"If you are a Lecorpio customer, one way or another you are probably going to have to go through...a long transition to a new IP management system.”
The recent news that Anaqua had bought Lecorpio has certainly been one of the biggest IP management surprises this summer.
Lecorpio and Anaqa have been competing against each other -- and IPfolio -- for several years.
The fact that one IP management software company is buying another very similar company has some unusual implications. Here’s our take on the deal’s implications for the IP management industryand for customers:
Consolidation in the IP management software category
This is Anaqua’s first acquisition of a company with a directly competing product, and it has already confirmed that sales and marketing activities will be combined for both brands, rather than operate independently.
It seems pretty clear that the rationale was to eliminate a competitor, acquire its customer base, then migrate a large percentage to Anaqua’s software product and service business.
This is going to create room at the top in those side by side assessments that drive customer selections of IP management software.
Larger companies usually pick at least three systems to evaluate, two of the main names in the market are now one. While IPfolio is usually in the mix there already, this may create some vacuum pull for another third player.
Questions over the future of Lecorpio as a product
What about the press release language and early media coverage indicating that Anaqua was committed to supporting both platforms?
If you’ve ever followed the outcomes of similar enterprise software category acquisitions, the fortunes of the acquired product usually rest with pricing and positioning.
If Lecorpio were an established SME or mid-market brand, it would probably make sense to retain both, but it isn’t. Lecorpio and Anaqua are very similar systems. They don’t truly serve separate needs, industries or functionality areas.
While Anaqua is usually more expensive, they both target large enterprise opportunities. Lecorpio, coming later, was modeled on Anaqua in many ways, and even intended to be the `better Anaqua.
A business case, therefore, for Lecorpio remaining as a standalone platform for very long isn’t obvious.
Questions over ongoing development of Lecorpio software
Similarly, its unclear why Anaqua would continue to apply resources to fix current issues with Lecorpio, develop new features or invest in the product roadmap. Particularly after the inevitable reduction in force that will likely fall on the Lecorpio more heavily. But all of these things -- fixes, builds, updates -- have to happen continually to keep software usable and relevant.
One area of concern would be the continued development of the country law rules used in the Lecorpio docketing module. Country law rules require constant work and updates pushed out to customers, there is high risk with out of date prosecution rules.
A product unsupported by engineering resources and a commitment to improvement is a platform that will progressively fall behind the competition and become a defacto legacy product.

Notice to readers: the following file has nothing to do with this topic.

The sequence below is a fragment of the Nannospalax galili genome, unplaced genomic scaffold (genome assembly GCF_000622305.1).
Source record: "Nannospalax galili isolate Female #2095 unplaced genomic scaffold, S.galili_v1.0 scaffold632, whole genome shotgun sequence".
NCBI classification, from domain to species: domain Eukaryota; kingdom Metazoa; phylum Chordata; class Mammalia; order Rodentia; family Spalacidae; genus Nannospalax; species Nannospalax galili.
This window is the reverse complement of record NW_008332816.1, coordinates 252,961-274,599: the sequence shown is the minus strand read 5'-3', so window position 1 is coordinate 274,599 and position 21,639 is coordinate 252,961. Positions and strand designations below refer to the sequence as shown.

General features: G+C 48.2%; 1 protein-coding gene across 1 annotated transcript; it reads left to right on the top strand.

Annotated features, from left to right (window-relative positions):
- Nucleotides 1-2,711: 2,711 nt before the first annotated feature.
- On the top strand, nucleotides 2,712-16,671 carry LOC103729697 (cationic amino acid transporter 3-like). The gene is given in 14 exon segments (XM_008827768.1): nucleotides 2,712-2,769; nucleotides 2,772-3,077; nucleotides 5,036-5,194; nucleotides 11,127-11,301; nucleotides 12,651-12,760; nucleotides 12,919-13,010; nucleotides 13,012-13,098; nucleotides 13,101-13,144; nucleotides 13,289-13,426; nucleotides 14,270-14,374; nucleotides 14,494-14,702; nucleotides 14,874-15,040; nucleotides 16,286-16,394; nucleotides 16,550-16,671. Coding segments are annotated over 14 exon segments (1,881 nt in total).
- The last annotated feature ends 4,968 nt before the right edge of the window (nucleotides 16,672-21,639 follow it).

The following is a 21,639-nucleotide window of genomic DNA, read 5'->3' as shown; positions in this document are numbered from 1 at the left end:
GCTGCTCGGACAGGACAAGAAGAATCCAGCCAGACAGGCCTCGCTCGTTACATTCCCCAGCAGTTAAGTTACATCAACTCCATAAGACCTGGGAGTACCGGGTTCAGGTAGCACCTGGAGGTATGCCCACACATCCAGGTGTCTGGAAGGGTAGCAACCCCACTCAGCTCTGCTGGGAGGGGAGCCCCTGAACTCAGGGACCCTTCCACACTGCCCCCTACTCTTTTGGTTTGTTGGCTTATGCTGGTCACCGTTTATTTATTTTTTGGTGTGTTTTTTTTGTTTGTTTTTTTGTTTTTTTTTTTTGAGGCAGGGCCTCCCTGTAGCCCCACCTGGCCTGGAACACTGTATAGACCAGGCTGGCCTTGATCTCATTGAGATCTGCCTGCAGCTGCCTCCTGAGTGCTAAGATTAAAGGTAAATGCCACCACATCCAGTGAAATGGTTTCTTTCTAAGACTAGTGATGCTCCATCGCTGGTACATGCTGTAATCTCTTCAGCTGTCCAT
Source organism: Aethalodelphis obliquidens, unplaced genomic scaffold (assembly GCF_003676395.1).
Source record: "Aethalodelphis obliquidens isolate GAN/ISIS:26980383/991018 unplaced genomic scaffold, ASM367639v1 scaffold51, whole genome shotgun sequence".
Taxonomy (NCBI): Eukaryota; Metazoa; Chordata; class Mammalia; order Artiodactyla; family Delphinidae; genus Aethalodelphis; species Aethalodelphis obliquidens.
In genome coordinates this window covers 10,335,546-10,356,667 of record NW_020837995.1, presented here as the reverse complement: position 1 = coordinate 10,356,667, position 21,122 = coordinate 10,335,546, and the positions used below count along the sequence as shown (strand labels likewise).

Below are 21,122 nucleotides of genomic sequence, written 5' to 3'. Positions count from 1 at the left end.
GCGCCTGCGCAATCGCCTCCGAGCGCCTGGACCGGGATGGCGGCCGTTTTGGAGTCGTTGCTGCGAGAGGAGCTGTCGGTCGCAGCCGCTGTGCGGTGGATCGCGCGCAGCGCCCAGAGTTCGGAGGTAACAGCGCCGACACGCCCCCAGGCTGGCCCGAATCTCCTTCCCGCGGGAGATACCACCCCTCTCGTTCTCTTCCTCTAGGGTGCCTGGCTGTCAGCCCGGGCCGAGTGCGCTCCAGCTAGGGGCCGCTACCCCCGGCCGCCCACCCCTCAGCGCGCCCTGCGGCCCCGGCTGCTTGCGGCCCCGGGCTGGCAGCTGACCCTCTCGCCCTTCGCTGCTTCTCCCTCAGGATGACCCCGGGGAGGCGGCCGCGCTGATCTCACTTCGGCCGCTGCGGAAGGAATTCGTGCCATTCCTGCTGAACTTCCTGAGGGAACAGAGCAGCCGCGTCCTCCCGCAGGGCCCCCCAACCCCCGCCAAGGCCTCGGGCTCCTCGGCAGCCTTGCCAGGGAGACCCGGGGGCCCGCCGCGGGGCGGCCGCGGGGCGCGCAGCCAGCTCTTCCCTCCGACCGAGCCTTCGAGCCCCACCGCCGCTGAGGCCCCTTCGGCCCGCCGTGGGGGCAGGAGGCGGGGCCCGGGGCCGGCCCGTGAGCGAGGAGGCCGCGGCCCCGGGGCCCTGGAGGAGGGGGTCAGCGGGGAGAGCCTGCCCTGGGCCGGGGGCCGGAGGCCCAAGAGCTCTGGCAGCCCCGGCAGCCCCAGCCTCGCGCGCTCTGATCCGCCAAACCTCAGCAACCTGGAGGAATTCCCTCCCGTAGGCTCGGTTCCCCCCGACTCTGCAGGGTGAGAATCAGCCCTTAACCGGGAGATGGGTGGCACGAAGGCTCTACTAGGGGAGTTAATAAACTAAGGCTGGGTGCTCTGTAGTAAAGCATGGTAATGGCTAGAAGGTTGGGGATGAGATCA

Unfortunately, for the many companies using Lecorpio now this creates challenges over the long term.
Implications for companies currently deploying Lecorpio
Lecorpio (and Anaqua) deployments for large customers typically extend beyond a year. Companies in mid-deployment of Lecorpio now face a dilemma.
At the end of a lengthy and costly on-boarding process, they’re looking at going live in 2017 or 2018 with what will most likely become a legacy product in the next one or two years.
This doesn’t touch on any issues caused by inevitable personnel changes, such as whether the people managing the implementation process will remain in those roles.
And just in case anyone is in any doubt, you can't actually take two pieces of software and ```blend them together in some functional way. One software always goes legacy unless it serves a distinct, complementary and profitable segment of the market, and Lecorpio doesn't.
Lecorpio customers: transition to another system sooner or later
This is the one “take it to the bank” surety in this entire post-acquisition analysis. The following is from Anaqua CEO Bob Romeo:
“What we will set out to do is take a deep dive into each of our respective offerings and strengths, and then create something that doesn’t currently exist. So in the near term we will support both platforms, but over time we want to create a next generation product. We believe that the value proposition will be so great that there will be a natural migration of customers to that new platform.”
Whether its Anaqua's existing platform or this "new' third, platform mentioned above, there is one clear conclusion.
If you are a Lecorpio customer, one way or another you are probably going to have to go through -- and almost certainly pay for -- another long migration to a new IP management system.
That’s a quick analysis of the Lecorpio acquisition. And if you would like to take at look at the IPfolio IP management platform as an alternative, please let us know.